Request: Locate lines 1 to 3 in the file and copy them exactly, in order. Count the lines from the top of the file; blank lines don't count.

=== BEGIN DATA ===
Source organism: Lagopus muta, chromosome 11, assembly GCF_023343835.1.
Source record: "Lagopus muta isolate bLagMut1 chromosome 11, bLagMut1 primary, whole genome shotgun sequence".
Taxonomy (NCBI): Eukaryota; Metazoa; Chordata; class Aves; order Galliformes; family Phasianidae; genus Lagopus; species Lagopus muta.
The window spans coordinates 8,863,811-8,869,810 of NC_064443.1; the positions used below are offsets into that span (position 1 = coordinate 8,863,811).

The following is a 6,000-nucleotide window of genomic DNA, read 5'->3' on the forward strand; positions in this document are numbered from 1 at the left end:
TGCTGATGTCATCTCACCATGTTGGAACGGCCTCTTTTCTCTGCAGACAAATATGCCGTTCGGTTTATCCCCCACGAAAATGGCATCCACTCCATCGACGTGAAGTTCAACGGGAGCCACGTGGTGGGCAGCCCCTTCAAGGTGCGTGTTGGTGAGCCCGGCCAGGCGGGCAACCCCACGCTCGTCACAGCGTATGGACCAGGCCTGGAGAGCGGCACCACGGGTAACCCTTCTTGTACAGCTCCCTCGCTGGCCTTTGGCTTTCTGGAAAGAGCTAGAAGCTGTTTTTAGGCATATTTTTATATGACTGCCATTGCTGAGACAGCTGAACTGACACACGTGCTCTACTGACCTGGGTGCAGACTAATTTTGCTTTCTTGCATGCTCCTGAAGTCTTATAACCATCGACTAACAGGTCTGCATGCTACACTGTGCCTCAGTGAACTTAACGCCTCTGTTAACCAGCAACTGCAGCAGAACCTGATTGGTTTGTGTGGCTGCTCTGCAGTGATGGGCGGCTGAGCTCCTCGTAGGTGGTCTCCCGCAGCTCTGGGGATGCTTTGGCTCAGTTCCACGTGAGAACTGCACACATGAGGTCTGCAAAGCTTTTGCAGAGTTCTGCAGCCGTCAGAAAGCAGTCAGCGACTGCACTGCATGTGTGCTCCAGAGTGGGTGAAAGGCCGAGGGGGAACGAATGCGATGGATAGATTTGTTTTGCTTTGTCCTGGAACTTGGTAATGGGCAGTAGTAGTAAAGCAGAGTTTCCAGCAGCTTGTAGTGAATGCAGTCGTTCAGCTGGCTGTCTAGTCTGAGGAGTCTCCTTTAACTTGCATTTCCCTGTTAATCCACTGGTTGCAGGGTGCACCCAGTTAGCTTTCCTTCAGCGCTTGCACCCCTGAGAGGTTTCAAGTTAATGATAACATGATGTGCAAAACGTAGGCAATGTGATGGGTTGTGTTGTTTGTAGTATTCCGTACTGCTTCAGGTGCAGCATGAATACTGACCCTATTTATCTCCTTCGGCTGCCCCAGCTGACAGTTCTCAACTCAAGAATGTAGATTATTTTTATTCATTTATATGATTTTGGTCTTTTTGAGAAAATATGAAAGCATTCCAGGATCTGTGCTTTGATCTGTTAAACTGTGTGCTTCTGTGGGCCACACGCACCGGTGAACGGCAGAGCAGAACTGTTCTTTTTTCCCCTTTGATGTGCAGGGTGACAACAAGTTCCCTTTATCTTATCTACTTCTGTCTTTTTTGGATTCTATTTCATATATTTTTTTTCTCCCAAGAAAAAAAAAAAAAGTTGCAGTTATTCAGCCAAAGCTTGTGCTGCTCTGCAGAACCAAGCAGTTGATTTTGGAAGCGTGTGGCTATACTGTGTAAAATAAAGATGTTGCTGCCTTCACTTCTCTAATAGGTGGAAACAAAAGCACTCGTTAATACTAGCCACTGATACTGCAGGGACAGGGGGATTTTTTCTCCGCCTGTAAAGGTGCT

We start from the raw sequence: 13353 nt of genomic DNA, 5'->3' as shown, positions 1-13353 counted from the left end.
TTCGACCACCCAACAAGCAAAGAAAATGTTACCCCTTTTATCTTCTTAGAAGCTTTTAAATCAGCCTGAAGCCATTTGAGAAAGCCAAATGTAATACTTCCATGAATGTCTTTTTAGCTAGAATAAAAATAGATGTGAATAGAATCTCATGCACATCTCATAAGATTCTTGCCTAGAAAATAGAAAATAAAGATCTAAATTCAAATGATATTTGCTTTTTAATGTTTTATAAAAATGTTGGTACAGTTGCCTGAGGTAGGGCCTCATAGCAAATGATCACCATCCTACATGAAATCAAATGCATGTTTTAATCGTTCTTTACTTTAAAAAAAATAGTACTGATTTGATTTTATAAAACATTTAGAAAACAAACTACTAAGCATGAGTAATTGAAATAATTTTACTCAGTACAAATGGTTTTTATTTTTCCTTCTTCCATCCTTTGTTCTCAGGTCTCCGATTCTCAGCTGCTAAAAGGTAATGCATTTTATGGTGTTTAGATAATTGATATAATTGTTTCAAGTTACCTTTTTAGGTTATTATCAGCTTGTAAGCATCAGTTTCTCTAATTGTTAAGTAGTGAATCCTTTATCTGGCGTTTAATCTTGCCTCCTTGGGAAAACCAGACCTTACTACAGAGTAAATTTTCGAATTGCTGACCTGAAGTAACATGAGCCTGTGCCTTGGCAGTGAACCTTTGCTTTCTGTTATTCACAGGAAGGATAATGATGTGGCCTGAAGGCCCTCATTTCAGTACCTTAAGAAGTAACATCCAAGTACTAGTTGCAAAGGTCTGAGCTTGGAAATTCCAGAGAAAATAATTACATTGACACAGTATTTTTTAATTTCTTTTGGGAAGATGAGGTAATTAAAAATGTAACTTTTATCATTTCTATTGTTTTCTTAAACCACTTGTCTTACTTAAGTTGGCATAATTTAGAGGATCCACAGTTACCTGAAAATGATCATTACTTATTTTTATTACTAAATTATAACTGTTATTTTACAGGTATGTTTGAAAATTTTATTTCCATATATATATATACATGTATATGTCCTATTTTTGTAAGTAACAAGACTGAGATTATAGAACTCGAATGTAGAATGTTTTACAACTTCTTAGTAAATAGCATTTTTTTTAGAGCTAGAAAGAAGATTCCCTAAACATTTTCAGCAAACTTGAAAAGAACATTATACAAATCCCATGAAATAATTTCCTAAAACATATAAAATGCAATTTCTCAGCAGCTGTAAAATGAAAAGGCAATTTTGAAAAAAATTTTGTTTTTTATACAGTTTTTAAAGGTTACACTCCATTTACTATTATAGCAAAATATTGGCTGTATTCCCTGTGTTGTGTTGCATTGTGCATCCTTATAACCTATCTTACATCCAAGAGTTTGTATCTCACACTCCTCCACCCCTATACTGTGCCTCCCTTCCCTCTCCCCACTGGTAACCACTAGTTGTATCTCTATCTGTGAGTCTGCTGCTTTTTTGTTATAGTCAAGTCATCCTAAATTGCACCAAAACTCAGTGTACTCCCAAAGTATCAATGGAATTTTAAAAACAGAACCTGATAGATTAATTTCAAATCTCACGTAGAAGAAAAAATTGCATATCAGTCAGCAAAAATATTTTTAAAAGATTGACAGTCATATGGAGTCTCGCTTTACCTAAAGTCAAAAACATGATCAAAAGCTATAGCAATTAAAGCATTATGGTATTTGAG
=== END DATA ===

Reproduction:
Source organism: Lagopus muta, chromosome 11, assembly GCF_023343835.1.
Source record: "Lagopus muta isolate bLagMut1 chromosome 11, bLagMut1 primary, whole genome shotgun sequence".
Taxonomy (NCBI): Eukaryota; Metazoa; Chordata; class Aves; order Galliformes; family Phasianidae; genus Lagopus; species Lagopus muta.